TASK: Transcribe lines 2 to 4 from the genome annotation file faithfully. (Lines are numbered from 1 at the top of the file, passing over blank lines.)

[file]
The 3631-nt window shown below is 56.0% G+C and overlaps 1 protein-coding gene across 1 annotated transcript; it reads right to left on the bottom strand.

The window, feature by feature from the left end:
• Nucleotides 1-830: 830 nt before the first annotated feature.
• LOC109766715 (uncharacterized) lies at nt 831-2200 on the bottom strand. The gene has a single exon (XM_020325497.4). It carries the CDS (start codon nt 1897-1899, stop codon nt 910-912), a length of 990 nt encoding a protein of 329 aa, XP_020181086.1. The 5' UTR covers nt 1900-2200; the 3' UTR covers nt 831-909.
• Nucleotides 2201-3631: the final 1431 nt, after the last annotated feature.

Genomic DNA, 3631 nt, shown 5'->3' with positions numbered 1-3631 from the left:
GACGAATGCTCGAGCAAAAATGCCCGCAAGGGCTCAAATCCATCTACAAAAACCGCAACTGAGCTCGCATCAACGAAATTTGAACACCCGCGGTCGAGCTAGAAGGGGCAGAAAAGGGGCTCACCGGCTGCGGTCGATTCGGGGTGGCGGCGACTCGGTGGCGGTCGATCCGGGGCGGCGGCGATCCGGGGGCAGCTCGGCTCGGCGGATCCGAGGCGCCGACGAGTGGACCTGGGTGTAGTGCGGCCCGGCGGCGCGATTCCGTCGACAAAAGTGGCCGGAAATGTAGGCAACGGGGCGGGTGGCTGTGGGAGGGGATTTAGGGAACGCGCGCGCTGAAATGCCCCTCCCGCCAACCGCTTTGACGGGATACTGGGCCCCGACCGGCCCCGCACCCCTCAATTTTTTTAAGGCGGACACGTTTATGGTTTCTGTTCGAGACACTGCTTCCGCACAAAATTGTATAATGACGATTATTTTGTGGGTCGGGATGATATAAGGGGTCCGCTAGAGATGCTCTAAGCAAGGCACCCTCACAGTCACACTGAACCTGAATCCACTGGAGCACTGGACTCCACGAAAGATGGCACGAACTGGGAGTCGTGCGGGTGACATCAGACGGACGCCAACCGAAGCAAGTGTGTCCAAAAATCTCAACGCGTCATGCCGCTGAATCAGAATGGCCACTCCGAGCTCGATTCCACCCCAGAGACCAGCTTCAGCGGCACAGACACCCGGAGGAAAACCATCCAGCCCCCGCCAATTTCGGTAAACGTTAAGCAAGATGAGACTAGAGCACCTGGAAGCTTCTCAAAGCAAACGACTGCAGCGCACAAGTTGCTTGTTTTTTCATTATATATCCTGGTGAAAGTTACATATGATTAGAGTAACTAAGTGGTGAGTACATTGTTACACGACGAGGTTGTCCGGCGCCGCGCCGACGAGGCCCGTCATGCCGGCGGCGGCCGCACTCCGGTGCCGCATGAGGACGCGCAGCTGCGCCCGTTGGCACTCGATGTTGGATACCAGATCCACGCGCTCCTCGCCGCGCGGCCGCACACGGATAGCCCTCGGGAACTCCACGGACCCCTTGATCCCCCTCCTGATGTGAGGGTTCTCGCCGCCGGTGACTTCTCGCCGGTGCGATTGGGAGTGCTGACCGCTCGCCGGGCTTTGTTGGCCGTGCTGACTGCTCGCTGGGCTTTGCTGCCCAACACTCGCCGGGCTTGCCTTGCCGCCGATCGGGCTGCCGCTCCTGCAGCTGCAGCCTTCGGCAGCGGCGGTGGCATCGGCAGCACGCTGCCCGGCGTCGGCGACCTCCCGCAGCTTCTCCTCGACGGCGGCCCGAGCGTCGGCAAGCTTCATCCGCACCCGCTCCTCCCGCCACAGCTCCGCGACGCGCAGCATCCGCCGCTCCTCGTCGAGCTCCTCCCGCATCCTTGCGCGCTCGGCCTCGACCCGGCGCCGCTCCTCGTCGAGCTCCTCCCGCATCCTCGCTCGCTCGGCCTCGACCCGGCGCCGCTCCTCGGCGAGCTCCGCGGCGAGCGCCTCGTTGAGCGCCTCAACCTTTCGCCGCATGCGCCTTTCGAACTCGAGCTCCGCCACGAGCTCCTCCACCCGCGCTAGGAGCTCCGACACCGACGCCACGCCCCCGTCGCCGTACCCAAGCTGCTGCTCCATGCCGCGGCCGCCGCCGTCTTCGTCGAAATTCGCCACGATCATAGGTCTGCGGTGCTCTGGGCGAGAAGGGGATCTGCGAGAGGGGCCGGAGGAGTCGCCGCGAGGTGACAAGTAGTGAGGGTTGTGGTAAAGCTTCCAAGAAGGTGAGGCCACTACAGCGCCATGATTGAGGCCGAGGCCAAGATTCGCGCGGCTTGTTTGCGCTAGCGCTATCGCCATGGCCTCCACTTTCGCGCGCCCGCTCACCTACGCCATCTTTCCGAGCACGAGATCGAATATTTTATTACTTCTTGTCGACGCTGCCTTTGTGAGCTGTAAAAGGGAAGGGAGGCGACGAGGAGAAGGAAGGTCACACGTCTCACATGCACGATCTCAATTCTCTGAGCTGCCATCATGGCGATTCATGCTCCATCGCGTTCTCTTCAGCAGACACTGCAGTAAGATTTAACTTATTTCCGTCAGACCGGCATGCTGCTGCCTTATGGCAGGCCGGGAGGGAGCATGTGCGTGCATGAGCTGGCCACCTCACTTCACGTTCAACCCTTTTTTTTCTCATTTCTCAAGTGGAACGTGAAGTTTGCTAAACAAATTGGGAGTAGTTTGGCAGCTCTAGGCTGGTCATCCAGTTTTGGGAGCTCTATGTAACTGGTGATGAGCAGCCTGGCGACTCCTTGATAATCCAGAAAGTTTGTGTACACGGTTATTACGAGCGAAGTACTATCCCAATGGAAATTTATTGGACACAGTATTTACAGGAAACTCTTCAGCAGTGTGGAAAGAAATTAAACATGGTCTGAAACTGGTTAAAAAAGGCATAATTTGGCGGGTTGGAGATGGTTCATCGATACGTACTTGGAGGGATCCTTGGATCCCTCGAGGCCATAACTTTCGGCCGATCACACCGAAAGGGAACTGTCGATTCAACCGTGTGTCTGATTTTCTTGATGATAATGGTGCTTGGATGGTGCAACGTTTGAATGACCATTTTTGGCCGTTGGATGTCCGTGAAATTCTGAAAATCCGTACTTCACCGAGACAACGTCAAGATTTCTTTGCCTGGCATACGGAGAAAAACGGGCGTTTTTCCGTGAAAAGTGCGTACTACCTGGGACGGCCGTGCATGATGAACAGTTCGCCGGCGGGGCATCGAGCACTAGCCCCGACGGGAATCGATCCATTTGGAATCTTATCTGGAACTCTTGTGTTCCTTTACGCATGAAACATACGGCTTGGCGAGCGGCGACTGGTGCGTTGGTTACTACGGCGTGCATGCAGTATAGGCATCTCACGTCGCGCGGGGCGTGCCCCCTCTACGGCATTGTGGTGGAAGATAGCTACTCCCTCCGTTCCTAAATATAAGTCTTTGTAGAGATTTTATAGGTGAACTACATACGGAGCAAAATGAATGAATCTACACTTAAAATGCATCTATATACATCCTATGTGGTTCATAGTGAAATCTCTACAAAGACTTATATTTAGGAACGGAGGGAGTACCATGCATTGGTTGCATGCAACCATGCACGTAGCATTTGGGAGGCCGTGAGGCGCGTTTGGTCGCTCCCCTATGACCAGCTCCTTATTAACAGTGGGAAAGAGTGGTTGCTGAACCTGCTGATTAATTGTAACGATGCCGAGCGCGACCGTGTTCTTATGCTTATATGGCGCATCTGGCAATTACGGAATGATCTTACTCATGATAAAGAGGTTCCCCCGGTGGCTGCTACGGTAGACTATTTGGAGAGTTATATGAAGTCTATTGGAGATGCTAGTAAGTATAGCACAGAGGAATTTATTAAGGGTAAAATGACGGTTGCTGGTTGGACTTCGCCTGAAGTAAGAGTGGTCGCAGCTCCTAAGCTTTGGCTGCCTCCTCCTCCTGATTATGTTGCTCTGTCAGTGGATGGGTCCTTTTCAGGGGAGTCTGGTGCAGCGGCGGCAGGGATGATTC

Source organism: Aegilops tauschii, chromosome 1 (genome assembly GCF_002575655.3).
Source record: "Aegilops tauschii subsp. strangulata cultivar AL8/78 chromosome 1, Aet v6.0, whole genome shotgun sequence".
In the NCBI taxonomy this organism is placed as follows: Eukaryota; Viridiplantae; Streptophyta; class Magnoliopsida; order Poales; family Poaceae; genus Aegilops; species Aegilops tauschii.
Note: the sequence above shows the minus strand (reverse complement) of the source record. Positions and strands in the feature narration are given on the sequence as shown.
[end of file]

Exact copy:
The window, feature by feature from the left end:
• Nucleotides 1-830: 830 nt before the first annotated feature.
• LOC109766715 (uncharacterized) lies at nt 831-2200 on the bottom strand. The gene has a single exon (XM_020325497.4). It carries the CDS (start codon nt 1897-1899, stop codon nt 910-912), a length of 990 nt encoding a protein of 329 aa, XP_020181086.1. The 5' UTR covers nt 1900-2200; the 3' UTR covers nt 831-909.